(60)
Further,
$$\begin{aligned}& Y_{fji}\bar{A}_{i}(h)= \begin{bmatrix} Z_{fji}A_{i}(h)+\hat{B}_{fi}(h)C_{i}(h)& \hat{A}_{fi}(h)\\ M_{fji}A_{i}(h)+\hat{B}_{fi}(h)C_{i}(h)& \hat{A}_{fi}(h) \end{bmatrix}, \end{aligned}$$
(61)
$$\begin{aligned}& Y_{fji}\bar{B}_{i}(h)= \begin{bmatrix} Z_{fji}B_{i}(h)\\ M_{fji}B_{i}(h) \end{bmatrix},\quad i=1, \ldots,r, j=1,2,3, \end{aligned}$$
(62)
$$\begin{aligned}& \bar{B}^{*}_{i}(h)Y_{f3i} \bar{B}_{i}(h)=B^{*}_{i}(h)Z_{f3i}B_{i}(h). \end{aligned}$$
(63)
After the defuzzification, we obtain
$$\begin{aligned} \begin{bmatrix} \Xi_{11ij}&\Xi_{12ij}&\Xi_{13ij}\\ \ast&\Xi_{22ij}&\Xi_{23ij}\\ \ast& \ast& \Xi_{33ij} \end{bmatrix}< 0, \end{aligned}$$
(64)
where
$$\begin{aligned}& T\in\Re^{n},\qquad \| T\|_{2}=\varsigma, \\& \Xi_{11ij}= \begin{bmatrix} -Q^{11}_{f}-He(Z_{f1i})& -Q^{12}_{f}-N_{i}-{M_{f1i}}^{*}\\ \ast& -Q^{22}_{f}-He(N_{i}) \end{bmatrix}, \\& \Xi_{12ij}= \begin{bmatrix} P^{f_{11}}_{i}+P^{11}_{f}+Z_{f1i}A_{ij}+\hat{B}_{fij}C_{ij}-Z^{*}_{f2i}&\hat {A}_{fij}-M^{*}_{f2i}\\ M_{f1i}A_{ij}+\hat{B}_{fij}C_{ij}-N^{*}_{i}&P^{f_{2}2}_{i}+P^{22}_{f}+\hat {A}_{fij}-N^{*}_{i} \end{bmatrix}, \\& \Xi_{13ij}= \begin{bmatrix} Z_{f1i}B_{ij}+Z^{*}_{f3i}B_{ij}\\ M_{f1i}B_{ij}+\hat{B}_{ij} \end{bmatrix}, \\& \Xi_{22ij}= \begin{bmatrix} \varpi_{l}^{2}Q^{11}_{f}+He(Z_{f2i}A_{ij}+\hat{B}_{fij}C_{ij})&\varpi _{l}^{2}Q^{12}_{f}+\hat{A}_{fij}+A^{*}_{ij}M^{*}_{f2i}+C^{*}_{ij}{\hat {B}}^{*}_{fij}\\ \ast& \varpi_{l}^{2} Q^{22}_{f}+He(\hat{A}_{fij})-\varsigma^{2}_{i}I \end{bmatrix}, \\& \Xi_{23ij}= \begin{bmatrix} Z_{f2i}B_{ij}-A^{*}_{ij}Z^{*}_{f3i}B_{ij}-C^{*}_{ij}\hat{B}^{*}_{fij}B_{ij}\\ M_{f2i}B_{ij}-\hat{A}^{*}_{fij}B_{ij} \end{bmatrix}, \\& \Xi_{33ij}=\beta^{2}I-He(B_{ij}Z_{f3i}B_{ij}). \end{aligned}$$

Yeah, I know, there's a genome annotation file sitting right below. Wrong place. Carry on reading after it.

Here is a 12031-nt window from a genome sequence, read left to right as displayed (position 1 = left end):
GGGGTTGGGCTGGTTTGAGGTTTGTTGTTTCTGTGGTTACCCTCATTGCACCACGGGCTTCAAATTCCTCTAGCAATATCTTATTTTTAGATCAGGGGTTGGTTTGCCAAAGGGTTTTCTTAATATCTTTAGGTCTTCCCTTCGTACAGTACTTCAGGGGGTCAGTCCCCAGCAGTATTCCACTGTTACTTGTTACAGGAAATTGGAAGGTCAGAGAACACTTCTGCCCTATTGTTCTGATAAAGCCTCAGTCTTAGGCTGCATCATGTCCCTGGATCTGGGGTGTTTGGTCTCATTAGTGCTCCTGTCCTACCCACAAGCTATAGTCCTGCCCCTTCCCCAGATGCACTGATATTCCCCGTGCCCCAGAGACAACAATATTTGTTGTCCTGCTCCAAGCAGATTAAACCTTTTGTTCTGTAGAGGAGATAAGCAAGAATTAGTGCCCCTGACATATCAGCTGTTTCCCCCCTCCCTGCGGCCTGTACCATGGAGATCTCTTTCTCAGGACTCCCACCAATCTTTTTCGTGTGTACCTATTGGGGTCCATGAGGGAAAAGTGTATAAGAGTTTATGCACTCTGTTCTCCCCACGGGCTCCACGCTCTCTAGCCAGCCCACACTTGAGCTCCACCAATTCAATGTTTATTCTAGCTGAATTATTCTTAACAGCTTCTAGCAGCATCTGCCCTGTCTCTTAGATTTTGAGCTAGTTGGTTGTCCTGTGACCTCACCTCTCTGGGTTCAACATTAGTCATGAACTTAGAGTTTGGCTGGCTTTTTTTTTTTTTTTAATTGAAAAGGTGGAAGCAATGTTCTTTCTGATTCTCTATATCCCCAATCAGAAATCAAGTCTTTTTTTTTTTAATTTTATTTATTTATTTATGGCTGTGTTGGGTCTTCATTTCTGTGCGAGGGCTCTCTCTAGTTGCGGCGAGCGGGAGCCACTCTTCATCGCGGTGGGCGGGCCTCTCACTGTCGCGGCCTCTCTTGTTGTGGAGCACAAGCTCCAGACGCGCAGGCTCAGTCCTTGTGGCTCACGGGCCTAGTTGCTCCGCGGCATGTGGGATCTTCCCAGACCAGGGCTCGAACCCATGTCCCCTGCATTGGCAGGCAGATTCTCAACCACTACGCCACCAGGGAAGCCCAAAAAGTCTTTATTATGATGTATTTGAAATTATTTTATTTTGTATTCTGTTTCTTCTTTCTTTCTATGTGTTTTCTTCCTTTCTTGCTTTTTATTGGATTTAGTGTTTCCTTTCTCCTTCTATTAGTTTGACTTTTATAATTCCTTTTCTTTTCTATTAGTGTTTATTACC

Then \(A_{fij}=N^{-1}_{i}\hat{A}_{fij}\), \(B_{fij}=N^{-1}_{i}\hat {B}_{fij}\), and \(C_{fij}\) are the parameters of the filter (3). Then, applying (60), (61), (61), (63), and (59) to (59), we get (64).